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 - WILHELM STEINITZ. knew intimately Paul Morphy,...
WILHELM STEINITZ. knew intimately Paul Morphy, the THE CHESS TOURNAMENT. , BY AN EXPERT. This week, at the Hastings Brassey Institute,, was brought to a, sue cessfulconclusion the International dhess Congress - of 1895; originally,set on foot by the Hastings and St Leonards Chess! Club and their, friends, . . who subscribed the bulk of the amount required for a series of seven principal prizes, and who have throughout the proceedings spared no effort to secure for their liberal and admirably managed enterprise a memorable place in the annals of chess. I have recently seen it averred by a scofier in one of the London daily papers that chess is "a fruitful parent of headaches, a charioteer of nightmares, an estranger of lriends, a sower of blood feuds between acquaintances, a divider of households against themselves." To this formidable series of indictments I answer—Figs ! Chess a parent of headaches ! I never had a headache that wasn't dissipated five minutes after taking the infallible chess cure. I „ greatest chess-player who ever existed, and I can bear .witness—-backed up, if necessary, by a statutory declaration—that Morphy's frequent attacks of migrane were instantly checkma——I mean, were stopped as if by magic by the simple application of pawn to king's fourth. It is the same with all the brilliant masters who have just finished a month's fun at Hastings, free from headaches during that halcyon period, and now, alas ! going back to their respective homes with their heads enveloped in towels soaked in vinegar, particularly the fifteen champions who won no prizes. Taking advantage of my visit to Hastings, I scornfully exhibited to the twenty-two experts the libellous imputations above quoted, and received the unanimous assurance of the Congress that, in the treatment of headache, the only infallible remedy is chess. Citrate of cocaine, anti-pyrine, and other pharmaceutical preparations of a similar sort occasionally give temporary relief, but chess cures radically. Indeed, one of the masters imparted to me, confidentially, that he had often successfully treated alarming symptoms manifested by some of his adversaries by merely hitting their heads energetically with a chessboard. Amongst the twenty-two Hastings experts the most prominent figure is Wilhelm Steinitz, the winner of many tournaments and matches, and, until his defeat by Lasker, in America, in the spring of last year, for over a quarter of a century the acknowledged champion chessplayer of the world. For some years past, Mr. Steinitz has fixed his abode in the United States, of which he is now a naturalised citizen—but he was previously a twenty years' resident of London, where he made his reputation as a chess player, editor, and analyst of the first rank. In London, in 1866, he won his great match with the late Professor Anderssen, then the chess champion of the world, ind during the following twenty-seven years Mr. Steinitz successfully 'leld the title against all disputants. Mr. Steinitz is by birth a Hungarian, hd is in his sixtieth year, having been born at Prague in May, 1836. M. Tchigorin, another player of world-wide repute, is a native of St. Petersburg, and is forty-four years of age. He is principally famous games, in many of for the brilliant and dashing style of his which he has carried off the palm of victory by the daring and vigourof his onslaught. Always ready and eager to play a part in any chess enterprise- of importance, M. Tchigorin has won prizes in several previous international tournaments, dividing with Weiss the first and second prizes at the New York Congress of 1889. He has played matches With Steinitz, Gunsberg, Dr. Tarrasch, and others, winning a cable match of two games against Steinitz, drawing with Gunsberg at Havana, and with Dr. Tarrasch at St. Petersburg. Mr. Lasker is a native of Berlin, is only twenty-seven years of age, and his record as a chess-player is as triumphant as it is brief. In the minor tournament at Breslau, in 1891, he won the first prize, and was also a prize winner in the subsequent Amsterdam tournament During the German Exhibition iti London he was engaged to give daily displays of his chess-playing powers at Earl's Court, where he de.eated nearly all the opponents who ventured to enter the lists against him. A short time later he won the first prize in the tournament of the British Chess Association, played at the British Chess Club, King-street, "Coven t Garden, uncler whose hospitable auspices a match was also' arranged between Laskdr and the English champion, which was won by the former without the loss of a single game. Visiting America in 1893, Mr. Lasker's first exploit MR. LASKER. in the States was to win WMfk a, tournament of fourth competitors, organised by the> Manhattan Chess Club f York, and this event Was, soon afterwards followed °l successful match against Mr. Steinitz. Dy hl s Qf Mr. J. H. Bla'ckburne, wbq i emphatically contributed to the exci.lW interest of the closing proceedings, little can be said that ng already familiar to every lover of chess In the three kingdoms H f ot long held, and still holds, a foremost He has place amongst the best chess players of the world, whilst as a blindfold, player his numerous admirable per- 1 formances stand at the present day i without a parallel. Mr. H. E. Bird, too, a prominent exponent of chess m England during over half-a-century, continues to play with undiminished ardour, 'brilliancy, and imagination. Mr, Bird was a competitor in the London International Tournament of 1851. In short, he is the G.O.M. of British chess (sixty-five years old next birthday), and the public are respect!ully requested not to permit the fact to escape their recollection. Dr. Tarrasch, the most/ distinguished of the German masters, is - well known by repute as one/ of the very first players of the day. He is still a young man of thirty- three, and resides at Nuremberg, where he is a medical practitioner. Thus, Dr. Tarrasch is not in any sense a professional chess-player, but a simple amateur who devotes his leisure to the game from pure love of it. His 1e?ickant for chess has been amply justified by his marvellous public record as the winner of four successive international tournaments, three in Germany and one at Manchester. His position in the recent contest was prejudiced at the outset by the adjudication against him of a game under the time limit, Dr. Tarrasch having missed one move in writing his score, and unconsciously exceeding his allotted time. Notwithstanding this mishap, his position at the end of the tournament was only a step below the principal prize* winners, having an adjourned game to finish with Steinitz, the result of which placed these two players respectively fourth and fifth. , Last, but by no means least, of the twentytwo competitors must be mentioned Mr. H. N. Pillsbury, who was but a day or two since a "youth to fortune and to fame unknown." The first prize in the Hastings Inter* national ChessTournamentisnot precisely afortune, as fortunes are measured in these extravagant times, but a hundred and sixty golden sovereigns still constitute a tolerably fair reward for winning a few games of chess. The thousand tongues of the Press will now celebrate Mr. Pillsbury's prowess, and fame will thus be his, especially in ths native land of Paul Morphy, to which the new international chess champion likewise belongs. Mr. Pillsbury is, in fact, the only native-born American who took part in the late contest, though the United States were also represented by Mr. Steinitz and Mr. Albin—one a Hungarian and the other an Austrian. Mr. Pillsbury was born in Somerville, State of Massachusetts, on December 5, 1872, and is therefore not yet twenty-three. At sixteen he learned the moves at chess, but, until 1890, he received the odds of a knight from the more expert of local players. From this time he studied the technique of chess thoroughly, and he has just given unimpeachable evidence that he now fully understands the game. He has played throughout the Hastings tournament (the first contest of the kind in which he ever engaged), with the most painstaking judgment, and at the same time with the dash and brilliancy of true chess, as the game was played by the greatest .masters of the past, including such adepts as Labourdonnais, Anderssen, Staunton, and, master of them all, Paul Morphy, who had already beaten the experts of the world before he was twenty-three. At the present time, Mr. Pillsbury is identified with the Brooklyn (New York) Chess Club, who sent him as its representative to Hastings. The Brooklyn Chess Club is to be congratulated upon the possession of so sturdy a standard* bearer, and Mr. Pillsbury upon the success of his maiden effort m the chess-parliament of the world, of which, in spite of a determined and obstructive opposition, he made himself the acknowledged leader belor the adjournment of the session sine die • MR. GLADSTONE REMINISCENT. Q- » u G1 * dstofte h as been visiting, Drayton Manor, the seat of bir Robert Peel, and spent about two hours in inspecting the various Object of historical interest. Before leaving, Mr. Gladstone wrote in the Visitors book :-•« A day of the Utmost interest and delight on visiting Drayton after an interval of sixty years." Mr. Gladstone was accom- pamed^by the Archbishop of Canterbury, Lord Norton, and other members of the house party at Hams Hail,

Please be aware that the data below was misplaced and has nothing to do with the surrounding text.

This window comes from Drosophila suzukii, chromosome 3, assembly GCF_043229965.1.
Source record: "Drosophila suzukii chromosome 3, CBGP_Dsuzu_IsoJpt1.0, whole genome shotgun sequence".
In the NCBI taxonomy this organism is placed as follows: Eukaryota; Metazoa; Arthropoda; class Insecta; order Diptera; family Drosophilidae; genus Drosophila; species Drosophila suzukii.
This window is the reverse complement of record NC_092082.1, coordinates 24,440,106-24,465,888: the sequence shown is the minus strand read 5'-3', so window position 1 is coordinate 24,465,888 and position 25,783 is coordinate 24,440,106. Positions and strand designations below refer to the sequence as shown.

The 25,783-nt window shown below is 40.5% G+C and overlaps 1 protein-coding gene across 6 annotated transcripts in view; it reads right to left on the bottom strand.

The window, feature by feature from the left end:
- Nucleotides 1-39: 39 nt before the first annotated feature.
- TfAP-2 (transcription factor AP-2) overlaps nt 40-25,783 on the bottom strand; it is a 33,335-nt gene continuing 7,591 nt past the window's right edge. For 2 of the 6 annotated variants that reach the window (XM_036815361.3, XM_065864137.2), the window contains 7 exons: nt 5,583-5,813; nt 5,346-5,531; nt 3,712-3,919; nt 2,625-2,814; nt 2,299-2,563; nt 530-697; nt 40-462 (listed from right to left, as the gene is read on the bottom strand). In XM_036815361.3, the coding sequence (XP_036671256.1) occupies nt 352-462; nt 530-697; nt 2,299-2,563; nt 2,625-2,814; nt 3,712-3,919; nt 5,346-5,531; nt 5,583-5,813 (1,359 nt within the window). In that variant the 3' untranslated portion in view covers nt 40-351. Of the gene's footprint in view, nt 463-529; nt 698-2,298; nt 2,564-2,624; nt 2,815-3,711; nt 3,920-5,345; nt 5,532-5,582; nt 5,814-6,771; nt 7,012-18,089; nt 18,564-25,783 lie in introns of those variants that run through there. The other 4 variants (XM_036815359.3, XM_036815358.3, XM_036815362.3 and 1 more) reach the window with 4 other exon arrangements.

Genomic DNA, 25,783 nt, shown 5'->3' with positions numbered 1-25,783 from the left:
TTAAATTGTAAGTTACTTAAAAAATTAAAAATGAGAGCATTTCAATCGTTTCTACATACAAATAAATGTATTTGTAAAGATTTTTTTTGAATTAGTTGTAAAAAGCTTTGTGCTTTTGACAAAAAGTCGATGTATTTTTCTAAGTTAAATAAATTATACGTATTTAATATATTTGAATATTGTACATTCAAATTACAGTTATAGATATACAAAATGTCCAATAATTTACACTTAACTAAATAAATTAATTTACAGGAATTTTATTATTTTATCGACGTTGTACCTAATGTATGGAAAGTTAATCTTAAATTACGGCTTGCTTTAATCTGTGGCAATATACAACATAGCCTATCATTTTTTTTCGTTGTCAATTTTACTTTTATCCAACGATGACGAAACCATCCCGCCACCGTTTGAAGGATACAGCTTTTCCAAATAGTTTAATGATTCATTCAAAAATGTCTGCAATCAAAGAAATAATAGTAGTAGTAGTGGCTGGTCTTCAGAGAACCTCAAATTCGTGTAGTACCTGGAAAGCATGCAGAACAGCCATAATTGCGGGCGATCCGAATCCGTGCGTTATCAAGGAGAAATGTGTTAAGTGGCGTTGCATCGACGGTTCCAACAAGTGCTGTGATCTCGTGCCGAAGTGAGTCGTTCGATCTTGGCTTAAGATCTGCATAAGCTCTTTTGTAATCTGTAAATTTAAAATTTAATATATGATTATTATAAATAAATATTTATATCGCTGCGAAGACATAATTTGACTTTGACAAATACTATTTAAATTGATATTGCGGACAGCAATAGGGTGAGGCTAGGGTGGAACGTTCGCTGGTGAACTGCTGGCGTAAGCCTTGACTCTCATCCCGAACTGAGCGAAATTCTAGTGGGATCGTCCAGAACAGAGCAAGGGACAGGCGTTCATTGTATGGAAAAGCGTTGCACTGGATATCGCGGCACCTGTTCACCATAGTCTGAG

Clipped from
  1. The Westminster Budget,
  2. 06 Sep 1895, Fri,
  3. Page 8